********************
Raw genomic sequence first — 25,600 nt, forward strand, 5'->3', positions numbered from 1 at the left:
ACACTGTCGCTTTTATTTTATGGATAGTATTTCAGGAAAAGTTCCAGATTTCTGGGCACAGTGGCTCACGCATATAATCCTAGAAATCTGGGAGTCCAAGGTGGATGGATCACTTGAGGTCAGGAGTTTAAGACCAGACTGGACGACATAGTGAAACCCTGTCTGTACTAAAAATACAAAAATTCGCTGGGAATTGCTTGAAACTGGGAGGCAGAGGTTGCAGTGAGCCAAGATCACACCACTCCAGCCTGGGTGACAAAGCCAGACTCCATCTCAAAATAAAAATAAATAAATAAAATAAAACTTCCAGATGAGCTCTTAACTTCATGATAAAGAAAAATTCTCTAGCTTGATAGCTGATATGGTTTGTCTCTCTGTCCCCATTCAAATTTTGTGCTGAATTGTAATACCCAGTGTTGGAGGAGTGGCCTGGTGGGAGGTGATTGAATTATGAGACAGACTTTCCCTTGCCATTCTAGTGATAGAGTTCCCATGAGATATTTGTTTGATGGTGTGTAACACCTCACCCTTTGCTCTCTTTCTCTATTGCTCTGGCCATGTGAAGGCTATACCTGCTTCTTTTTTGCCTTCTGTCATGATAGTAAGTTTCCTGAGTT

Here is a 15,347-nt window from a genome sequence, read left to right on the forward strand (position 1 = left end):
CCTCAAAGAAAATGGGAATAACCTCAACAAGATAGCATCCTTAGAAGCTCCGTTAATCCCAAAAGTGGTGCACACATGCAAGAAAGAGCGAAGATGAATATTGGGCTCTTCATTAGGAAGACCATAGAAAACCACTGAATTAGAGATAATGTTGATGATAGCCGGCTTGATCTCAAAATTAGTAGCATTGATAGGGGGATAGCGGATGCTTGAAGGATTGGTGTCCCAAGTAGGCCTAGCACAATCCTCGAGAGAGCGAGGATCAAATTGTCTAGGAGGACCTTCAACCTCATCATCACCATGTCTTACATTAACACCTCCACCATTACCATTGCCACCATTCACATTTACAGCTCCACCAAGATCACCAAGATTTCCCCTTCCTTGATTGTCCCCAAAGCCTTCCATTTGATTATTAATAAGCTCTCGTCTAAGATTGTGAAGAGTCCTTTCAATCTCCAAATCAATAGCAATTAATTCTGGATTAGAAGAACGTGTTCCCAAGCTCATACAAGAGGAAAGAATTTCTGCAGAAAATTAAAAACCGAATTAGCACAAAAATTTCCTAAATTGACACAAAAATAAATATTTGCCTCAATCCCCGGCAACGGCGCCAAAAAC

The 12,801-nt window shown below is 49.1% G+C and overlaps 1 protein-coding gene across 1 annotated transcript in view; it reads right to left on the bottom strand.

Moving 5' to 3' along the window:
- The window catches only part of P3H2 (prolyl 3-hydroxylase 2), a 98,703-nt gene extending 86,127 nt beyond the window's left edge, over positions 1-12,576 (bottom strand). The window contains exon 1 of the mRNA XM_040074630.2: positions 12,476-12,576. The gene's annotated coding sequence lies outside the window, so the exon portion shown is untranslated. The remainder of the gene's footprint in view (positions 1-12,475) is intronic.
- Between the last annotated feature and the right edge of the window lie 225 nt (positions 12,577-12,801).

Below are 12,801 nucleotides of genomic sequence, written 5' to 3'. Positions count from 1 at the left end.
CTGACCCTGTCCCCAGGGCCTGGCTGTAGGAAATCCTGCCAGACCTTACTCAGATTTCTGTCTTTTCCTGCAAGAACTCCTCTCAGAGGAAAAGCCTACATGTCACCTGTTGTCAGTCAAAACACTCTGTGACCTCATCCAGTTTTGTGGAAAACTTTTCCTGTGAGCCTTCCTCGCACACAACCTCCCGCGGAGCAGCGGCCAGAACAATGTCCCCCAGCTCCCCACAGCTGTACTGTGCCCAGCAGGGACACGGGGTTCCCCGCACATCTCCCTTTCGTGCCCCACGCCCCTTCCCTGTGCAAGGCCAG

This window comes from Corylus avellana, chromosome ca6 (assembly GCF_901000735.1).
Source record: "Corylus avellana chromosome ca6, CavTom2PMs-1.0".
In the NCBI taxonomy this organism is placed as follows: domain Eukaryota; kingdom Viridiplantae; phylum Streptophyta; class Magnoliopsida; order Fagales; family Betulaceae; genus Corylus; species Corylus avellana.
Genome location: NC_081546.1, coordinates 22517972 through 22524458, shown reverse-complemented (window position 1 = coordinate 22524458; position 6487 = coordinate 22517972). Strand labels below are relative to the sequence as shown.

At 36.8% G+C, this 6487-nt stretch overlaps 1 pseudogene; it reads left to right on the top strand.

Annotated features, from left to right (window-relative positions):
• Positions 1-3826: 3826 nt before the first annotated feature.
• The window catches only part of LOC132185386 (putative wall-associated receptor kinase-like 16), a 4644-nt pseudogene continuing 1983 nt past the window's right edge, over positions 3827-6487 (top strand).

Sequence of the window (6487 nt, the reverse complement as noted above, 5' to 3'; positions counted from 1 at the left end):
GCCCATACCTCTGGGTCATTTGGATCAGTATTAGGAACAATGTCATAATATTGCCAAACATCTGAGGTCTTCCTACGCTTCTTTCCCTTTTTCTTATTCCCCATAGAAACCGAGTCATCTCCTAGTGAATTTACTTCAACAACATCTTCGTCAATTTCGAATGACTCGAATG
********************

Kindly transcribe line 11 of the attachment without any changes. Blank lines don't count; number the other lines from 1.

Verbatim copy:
This window comes from Corylus avellana, chromosome ca6 (assembly GCF_901000735.1).